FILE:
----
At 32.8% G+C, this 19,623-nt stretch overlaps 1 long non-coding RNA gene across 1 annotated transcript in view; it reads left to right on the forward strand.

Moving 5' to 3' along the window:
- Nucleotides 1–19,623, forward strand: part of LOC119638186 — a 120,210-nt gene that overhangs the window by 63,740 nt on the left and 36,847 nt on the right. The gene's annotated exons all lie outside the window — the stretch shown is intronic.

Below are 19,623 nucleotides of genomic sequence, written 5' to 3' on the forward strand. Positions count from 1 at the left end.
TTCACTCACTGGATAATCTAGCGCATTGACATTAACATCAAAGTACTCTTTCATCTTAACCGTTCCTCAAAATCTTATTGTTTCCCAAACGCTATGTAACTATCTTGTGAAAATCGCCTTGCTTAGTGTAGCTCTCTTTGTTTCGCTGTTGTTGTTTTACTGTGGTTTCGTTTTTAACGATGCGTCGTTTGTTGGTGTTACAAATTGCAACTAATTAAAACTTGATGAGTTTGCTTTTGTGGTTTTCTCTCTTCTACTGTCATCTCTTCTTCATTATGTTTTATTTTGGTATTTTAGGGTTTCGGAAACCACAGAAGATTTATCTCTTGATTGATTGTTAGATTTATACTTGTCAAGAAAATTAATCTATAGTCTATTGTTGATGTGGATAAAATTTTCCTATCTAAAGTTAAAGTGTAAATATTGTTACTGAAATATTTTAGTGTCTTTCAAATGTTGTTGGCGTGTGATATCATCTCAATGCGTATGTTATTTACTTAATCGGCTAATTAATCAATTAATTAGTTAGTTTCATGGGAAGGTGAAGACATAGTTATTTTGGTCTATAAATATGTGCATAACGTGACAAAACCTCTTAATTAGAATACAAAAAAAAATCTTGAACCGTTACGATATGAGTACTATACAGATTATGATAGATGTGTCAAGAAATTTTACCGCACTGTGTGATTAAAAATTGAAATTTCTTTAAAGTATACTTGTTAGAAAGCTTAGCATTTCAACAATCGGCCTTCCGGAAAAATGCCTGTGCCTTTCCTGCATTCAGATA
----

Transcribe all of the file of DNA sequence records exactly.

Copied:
At 32.8% G+C, this 19,623-nt stretch overlaps 1 long non-coding RNA gene across 1 annotated transcript in view; it reads left to right on the forward strand.

Moving 5' to 3' along the window:
- Nucleotides 1–19,623, forward strand: part of LOC119638186 — a 120,210-nt gene that overhangs the window by 63,740 nt on the left and 36,847 nt on the right. The gene's annotated exons all lie outside the window — the stretch shown is intronic.

Below are 19,623 nucleotides of genomic sequence, written 5' to 3' on the forward strand. Positions count from 1 at the left end.
TTCACTCACTGGATAATCTAGCGCATTGACATTAACATCAAAGTACTCTTTCATCTTAACCGTTCCTCAAAATCTTATTGTTTCCCAAACGCTATGTAACTATCTTGTGAAAATCGCCTTGCTTAGTGTAGCTCTCTTTGTTTCGCTGTTGTTGTTTTACTGTGGTTTCGTTTTTAACGATGCGTCGTTTGTTGGTGTTACAAATTGCAACTAATTAAAACTTGATGAGTTTGCTTTTGTGGTTTTCTCTCTTCTACTGTCATCTCTTCTTCATTATGTTTTATTTTGGTATTTTAGGGTTTCGGAAACCACAGAAGATTTATCTCTTGATTGATTGTTAGATTTATACTTGTCAAGAAAATTAATCTATAGTCTATTGTTGATGTGGATAAAATTTTCCTATCTAAAGTTAAAGTGTAAATATTGTTACTGAAATATTTTAGTGTCTTTCAAATGTTGTTGGCGTGTGATATCATCTCAATGCGTATGTTATTTACTTAATCGGCTAATTAATCAATTAATTAGTTAGTTTCATGGGAAGGTGAAGACATAGTTATTTTGGTCTATAAATATGTGCATAACGTGACAAAACCTCTTAATTAGAATACAAAAAAAAATCTTGAACCGTTACGATATGAGTACTATACAGATTATGATAGATGTGTCAAGAAATTTTACCGCACTGTGTGATTAAAAATTGAAATTTCTTTAAAGTATACTTGTTAGAAAGCTTAGCATTTCAACAATCGGCCTTCCGGAAAAATGCCTGTGCCTTTCCTGCATTCAGATA